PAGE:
Each month, on the first weekday of the month, I air my monthly forecast for the upcoming weather pattern. This week was so busy with active weather, that it finally made air today and, admittedly, in a short month, airing it on the 6th is like cheating, but...so many have asked for it in the last day or two, and I've had it prepared, so it seemed pertinent. Besides, with a 6-day cheating period in a 28 day month, you can really give me heck if it doesn't work out!!
For those of you who follow my forecasts closely, you may remember at the start of our winter special back in December, I referred to a messy December, then a cold and relatively dry January leading into a snowy February as a transition to an early spring. So far, so good, but confidence is rarely more than moderate in monthly forecasting, and rarely more than low in seasonal forecasting, so humility is always essential when constructing these. That said, I think February is fairly clear-cut - after our recent "snow-blitz" that started at January's end and continues through early February comes to an end, it will be immediately followed by a huge dump of cold air directly from the North Pole that will charge into New England in the mid-month period. This air will be exceptionally cold, challenging the coldest of the season for New England, and occurring in response to a southward shift in the jet stream winds aloft. Remember that the jet stream winds are the fast river of air, high in the sky, that steer our storm systems and separate cold air to the north from milder air to the south. So...with the jet stream dipping far south, cold air will also spread deep into the Southeast, but the storm track also should deviate. More on the storm track below, but here's the expectation for temperature, which reflects not only the deep jet stream trough in the east, but also the offsetting "ridge" - or bump - in the jet stream over the Western half of the nation, which will allow for building warmth. That's the warmth that I think could end up our warmer-than-normal March, but we shouldn't get ahead of ourselves!
February 2015 Temperature Forecast:
As for precipitation, the "amplification" of the jet stream - a building ridge in the west and a digging trough in the east, should have some major implications - 1) The early-month feed of moisture with heavy rain into the Pacific Northwest will taper somewhat mid to late month, though by then, above normal precipitation for the month will already have been recorded there; 2) Dry conditions will likely take over for much of the Central and Western United States as the storm track (jet stream) shifts north; 3) Frequent incursions of Gulf of Mexico moisture will cross Florida and the deep Southeast; 4) The Northeast should end up cold...and drier than we've been...for much of mid to late month as the jet stream trough axis looks to set up just a bit too far east for more big storm development, which is the reason I'm expecting a break in the recent snow-blitz for mid-month, and I'm not convinced there'll be another blitz to get through on the other side. It's really important for me to make the distinction between precipitation and snowfall - Boston, for example, is already above normal snowfall for February as of this posting! But that's melted down to only .88" of liquid equivalent, and with the normal value for the month just over 3" of melted precipitation, it's that value I look for as "precipitation" - clearly, snowfall is a lock above normal for most of New England.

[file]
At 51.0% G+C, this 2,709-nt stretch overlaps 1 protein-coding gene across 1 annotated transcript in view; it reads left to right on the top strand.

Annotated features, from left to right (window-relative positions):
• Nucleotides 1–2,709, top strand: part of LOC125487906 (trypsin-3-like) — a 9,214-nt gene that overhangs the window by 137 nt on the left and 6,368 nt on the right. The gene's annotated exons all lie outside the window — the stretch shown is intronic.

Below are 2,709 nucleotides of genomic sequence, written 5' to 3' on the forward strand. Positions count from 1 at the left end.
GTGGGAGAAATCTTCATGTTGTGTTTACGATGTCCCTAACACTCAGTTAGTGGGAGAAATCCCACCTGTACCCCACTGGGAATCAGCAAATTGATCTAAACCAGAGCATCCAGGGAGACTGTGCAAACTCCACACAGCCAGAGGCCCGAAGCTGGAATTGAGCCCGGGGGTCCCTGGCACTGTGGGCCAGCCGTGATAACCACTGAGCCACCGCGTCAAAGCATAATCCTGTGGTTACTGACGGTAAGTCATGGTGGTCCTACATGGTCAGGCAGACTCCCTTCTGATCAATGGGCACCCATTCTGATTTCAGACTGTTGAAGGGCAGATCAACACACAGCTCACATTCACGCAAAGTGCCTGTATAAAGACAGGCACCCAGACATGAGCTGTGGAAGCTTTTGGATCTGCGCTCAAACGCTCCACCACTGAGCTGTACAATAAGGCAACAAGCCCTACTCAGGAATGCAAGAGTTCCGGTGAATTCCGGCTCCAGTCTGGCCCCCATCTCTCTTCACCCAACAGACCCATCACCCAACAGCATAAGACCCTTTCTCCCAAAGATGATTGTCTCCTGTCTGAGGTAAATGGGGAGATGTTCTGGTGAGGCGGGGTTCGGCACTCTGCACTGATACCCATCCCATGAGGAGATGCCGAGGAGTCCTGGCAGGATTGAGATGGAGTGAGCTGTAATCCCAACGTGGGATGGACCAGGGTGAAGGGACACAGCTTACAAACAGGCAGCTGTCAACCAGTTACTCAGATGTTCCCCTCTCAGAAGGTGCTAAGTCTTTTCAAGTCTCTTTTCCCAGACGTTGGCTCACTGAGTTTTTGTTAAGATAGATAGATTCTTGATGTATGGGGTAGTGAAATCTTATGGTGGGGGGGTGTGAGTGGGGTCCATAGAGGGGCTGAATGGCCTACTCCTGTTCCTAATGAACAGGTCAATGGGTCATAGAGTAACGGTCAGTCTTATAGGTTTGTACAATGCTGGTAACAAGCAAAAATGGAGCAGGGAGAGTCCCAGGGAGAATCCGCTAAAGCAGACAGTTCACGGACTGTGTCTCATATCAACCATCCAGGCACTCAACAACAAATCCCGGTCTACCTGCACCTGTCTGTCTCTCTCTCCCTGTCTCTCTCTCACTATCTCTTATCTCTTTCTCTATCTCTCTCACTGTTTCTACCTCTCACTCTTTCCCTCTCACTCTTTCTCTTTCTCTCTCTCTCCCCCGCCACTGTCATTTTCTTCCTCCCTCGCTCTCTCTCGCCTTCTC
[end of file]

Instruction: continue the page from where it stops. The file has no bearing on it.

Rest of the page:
Where could the forecast go wrong? With regard to temperature, there's not a lot of room for error, given the significant mid-month arctic blast, unless we get some unforeseen big warmth at the end of the month, but even that will likely be insufficient to offset colder than normal temperatures. The precipitation forecast is definitely a bit more tenuous, and very well could end up above normal if additional precipitation events occur on the backside of the mid-month cold. That is, right now I'm expecting the jet stream pattern to remain sufficiently amplified that, even as cold air eases toward month's end, new snow would not be enough to push us significantly above the normal precipitation amounts for the month - though a reminder that doesn't mean normal snowfall...we've already bested that.
Hopefully, if all goes as planned, I'll be here advising of a warmer-than-normal March, but again...that's just a tease...I won't lose that humility and overstep my bounds yet!